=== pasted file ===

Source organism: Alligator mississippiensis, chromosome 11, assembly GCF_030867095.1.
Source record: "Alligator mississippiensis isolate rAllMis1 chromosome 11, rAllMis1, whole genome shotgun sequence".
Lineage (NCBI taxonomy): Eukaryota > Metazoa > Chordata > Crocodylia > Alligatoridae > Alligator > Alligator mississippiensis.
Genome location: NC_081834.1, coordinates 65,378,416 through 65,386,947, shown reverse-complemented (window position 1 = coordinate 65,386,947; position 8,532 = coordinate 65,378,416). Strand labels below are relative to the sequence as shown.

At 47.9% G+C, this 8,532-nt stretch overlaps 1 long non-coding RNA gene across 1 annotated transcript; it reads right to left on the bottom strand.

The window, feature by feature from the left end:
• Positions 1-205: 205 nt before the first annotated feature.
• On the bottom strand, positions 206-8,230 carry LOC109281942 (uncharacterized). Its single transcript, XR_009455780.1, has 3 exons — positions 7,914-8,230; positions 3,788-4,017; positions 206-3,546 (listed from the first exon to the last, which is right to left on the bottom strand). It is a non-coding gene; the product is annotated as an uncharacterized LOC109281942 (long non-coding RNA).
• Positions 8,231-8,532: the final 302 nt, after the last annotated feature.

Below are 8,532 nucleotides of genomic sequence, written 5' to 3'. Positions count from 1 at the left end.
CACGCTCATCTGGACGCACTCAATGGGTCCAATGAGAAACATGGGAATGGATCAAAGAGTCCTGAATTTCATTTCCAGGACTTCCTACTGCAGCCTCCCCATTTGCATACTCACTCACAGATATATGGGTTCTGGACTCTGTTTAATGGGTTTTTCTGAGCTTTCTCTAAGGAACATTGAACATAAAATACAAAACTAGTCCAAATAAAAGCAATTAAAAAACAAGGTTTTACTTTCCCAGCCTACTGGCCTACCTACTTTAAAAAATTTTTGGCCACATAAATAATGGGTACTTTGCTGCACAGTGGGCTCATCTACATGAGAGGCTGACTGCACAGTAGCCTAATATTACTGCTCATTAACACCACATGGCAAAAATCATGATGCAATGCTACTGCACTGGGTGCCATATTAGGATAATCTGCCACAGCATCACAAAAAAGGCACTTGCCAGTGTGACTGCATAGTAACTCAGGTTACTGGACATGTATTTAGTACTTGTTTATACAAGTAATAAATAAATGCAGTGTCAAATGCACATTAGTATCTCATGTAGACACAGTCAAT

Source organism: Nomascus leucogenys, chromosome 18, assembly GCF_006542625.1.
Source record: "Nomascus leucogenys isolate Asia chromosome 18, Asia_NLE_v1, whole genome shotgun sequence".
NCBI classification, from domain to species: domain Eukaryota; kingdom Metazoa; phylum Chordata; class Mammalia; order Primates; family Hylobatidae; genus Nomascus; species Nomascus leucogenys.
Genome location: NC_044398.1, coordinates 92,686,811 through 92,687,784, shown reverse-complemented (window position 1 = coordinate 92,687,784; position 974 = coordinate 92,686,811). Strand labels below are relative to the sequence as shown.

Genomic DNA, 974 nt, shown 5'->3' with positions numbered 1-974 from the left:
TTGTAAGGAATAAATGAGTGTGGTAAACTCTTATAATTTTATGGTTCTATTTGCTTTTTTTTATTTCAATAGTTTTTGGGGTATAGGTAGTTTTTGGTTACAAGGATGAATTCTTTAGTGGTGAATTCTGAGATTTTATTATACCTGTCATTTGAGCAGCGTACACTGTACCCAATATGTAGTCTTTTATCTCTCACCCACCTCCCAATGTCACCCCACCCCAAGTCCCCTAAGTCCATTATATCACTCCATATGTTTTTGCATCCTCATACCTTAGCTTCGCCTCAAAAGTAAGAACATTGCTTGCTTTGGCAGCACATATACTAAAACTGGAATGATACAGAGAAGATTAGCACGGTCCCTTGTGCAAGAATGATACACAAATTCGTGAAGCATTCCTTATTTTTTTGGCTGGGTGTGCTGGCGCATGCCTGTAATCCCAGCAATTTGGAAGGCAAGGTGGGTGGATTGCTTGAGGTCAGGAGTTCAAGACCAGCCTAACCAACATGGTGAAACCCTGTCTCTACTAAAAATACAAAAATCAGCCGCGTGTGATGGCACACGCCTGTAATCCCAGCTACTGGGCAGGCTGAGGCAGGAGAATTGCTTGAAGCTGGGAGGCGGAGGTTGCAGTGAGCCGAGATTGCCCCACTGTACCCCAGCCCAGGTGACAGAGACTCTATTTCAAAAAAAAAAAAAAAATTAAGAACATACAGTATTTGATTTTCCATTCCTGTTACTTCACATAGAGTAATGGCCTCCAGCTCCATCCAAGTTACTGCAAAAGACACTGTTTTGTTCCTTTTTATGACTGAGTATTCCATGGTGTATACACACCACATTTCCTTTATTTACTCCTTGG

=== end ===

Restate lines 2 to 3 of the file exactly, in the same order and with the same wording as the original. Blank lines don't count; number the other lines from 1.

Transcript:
Source record: "Alligator mississippiensis isolate rAllMis1 chromosome 11, rAllMis1, whole genome shotgun sequence".
Lineage (NCBI taxonomy): Eukaryota > Metazoa > Chordata > Crocodylia > Alligatoridae > Alligator > Alligator mississippiensis.